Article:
Event Title

The Effects of Source Credibility and Emotion on Blame Conformity and Recall Confidence

Location

Parker-Reed, SSWAC

Start Date

1-5-2014 2:00 PM

End Date

1-5-2014 3:00 PM

Project Type

Poster- Restricted to Campus Access

Description

The present study was a 2x3 between-subjects design; it examined the effects of experimentally-induced emotional states and source credibility of post-event information on three dependent variables: susceptibility to blame conformity, recall accuracy, and recall confidence. To begin, participants watched either a fear-inducing video or a video that induced no emotion. All participants then watched the same video of a car accident, where an SUV rear-ended a sedan at a traffic light; the driver at fault was very unclear. Afterwards, each participant read one of three eyewitness statements from a credible, a non-credible, or a non-identified source. Both the credible and non-credible source blamed the SUV for accident, while the non-identified source blamed neither vehicle. Lastly, the participants took a questionnaire consisting of eight recall questions from the car accident film clip, in addition to a question involving blame attribution. Our results indicated that participants in the fear condition across all levels of source credibility had a significant increase in recall accuracy, compared to those in the neutral condition. However, source credibility did not have a significant effect upon blame conformity, recall accuracy, or recall confidence.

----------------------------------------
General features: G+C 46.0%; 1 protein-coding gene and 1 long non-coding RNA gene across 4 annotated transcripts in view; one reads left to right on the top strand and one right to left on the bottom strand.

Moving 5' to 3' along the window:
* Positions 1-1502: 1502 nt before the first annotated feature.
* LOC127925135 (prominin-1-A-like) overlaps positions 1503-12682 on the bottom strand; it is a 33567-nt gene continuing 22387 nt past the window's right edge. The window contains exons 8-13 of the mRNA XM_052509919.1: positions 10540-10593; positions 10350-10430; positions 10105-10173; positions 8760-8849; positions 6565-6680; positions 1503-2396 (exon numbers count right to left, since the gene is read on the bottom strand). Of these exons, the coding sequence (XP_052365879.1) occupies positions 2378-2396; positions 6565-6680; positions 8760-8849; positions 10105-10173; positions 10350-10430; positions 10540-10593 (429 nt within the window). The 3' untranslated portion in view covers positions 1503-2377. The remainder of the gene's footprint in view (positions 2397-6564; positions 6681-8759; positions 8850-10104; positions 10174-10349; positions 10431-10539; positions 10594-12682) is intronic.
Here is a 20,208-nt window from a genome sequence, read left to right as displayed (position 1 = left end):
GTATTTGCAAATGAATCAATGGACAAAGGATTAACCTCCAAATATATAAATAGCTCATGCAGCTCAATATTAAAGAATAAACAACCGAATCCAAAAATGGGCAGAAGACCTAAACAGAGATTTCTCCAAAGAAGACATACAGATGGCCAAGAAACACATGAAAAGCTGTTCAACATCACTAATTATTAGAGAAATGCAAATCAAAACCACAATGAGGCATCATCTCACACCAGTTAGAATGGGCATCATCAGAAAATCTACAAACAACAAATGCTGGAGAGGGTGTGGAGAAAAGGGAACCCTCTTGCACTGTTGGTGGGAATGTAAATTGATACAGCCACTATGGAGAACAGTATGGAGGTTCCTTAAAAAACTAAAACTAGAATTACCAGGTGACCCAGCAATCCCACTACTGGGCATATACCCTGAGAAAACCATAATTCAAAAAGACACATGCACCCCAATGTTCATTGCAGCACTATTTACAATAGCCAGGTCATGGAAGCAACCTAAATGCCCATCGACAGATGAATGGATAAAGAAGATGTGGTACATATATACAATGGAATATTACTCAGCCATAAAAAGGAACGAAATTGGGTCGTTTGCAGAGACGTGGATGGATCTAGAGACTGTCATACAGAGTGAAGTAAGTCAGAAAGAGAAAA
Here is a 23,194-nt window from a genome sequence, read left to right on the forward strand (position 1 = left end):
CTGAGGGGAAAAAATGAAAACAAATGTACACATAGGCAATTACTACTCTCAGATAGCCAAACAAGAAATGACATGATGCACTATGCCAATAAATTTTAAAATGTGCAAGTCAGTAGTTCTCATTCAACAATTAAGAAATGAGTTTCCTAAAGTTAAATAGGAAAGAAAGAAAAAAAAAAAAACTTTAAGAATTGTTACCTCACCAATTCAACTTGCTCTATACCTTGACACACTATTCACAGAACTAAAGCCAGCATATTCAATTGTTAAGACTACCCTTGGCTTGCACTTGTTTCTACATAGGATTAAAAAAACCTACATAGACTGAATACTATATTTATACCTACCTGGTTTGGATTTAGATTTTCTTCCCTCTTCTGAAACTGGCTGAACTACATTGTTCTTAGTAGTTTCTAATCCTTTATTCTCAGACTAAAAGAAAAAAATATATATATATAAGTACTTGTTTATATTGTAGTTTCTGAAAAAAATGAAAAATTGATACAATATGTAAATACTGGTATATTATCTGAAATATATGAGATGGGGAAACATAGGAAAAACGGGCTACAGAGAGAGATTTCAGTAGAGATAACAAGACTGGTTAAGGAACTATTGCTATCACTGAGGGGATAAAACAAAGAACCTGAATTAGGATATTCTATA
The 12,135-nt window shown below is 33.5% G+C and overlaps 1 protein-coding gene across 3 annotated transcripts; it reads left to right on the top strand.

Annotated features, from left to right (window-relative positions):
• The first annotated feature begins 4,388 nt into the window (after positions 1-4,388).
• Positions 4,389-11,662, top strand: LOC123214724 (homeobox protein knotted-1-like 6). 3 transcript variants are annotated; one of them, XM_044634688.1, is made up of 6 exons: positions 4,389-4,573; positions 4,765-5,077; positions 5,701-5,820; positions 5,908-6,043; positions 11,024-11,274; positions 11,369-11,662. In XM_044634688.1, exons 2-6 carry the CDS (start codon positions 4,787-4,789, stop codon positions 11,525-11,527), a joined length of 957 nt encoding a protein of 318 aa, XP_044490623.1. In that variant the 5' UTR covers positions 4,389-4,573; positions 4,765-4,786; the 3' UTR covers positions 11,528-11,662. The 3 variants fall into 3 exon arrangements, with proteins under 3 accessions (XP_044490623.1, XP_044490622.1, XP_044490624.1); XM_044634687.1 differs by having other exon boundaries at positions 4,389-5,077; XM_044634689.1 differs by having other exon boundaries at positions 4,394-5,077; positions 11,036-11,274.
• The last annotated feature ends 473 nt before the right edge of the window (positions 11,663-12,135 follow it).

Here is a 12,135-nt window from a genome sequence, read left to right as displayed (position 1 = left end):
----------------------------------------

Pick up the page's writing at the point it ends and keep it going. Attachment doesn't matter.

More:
Faculty Sponsor

Martha Arterberry

Sponsoring Department

Colby College. Psychology Dept.

CLAS Field of Study

Social Sciences

Event Website

http://www.colby.edu/clas

ID

619

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May 1st, 2:00 PM May 1st, 3:00 PM

The Effects of Source Credibility and Emotion on Blame Conformity and Recall Confidence

Parker-Reed, SSWAC

The present study was a 2x3 between-subjects design; it examined the effects of experimentally-induced emotional states and source credibility of post-event information on three dependent variables: susceptibility to blame conformity, recall accuracy, and recall confidence. To begin, participants watched either a fear-inducing video or a video that induced no emotion. All participants then watched the same video of a car accident, where an SUV rear-ended a sedan at a traffic light; the driver at fault was very unclear. Afterwards, each participant read one of three eyewitness statements from a credible, a non-credible, or a non-identified source. Both the credible and non-credible source blamed the SUV for accident, while the non-identified source blamed neither vehicle. Lastly, the participants took a questionnaire consisting of eight recall questions from the car accident film clip, in addition to a question involving blame attribution. Our results indicated that participants in the fear condition across all levels of source credibility had a significant increase in recall accuracy, compared to those in the neutral condition. However, source credibility did not have a significant effect upon blame conformity, recall accuracy, or recall confidence.

http://digitalcommons.colby.edu/clas/2014/program/13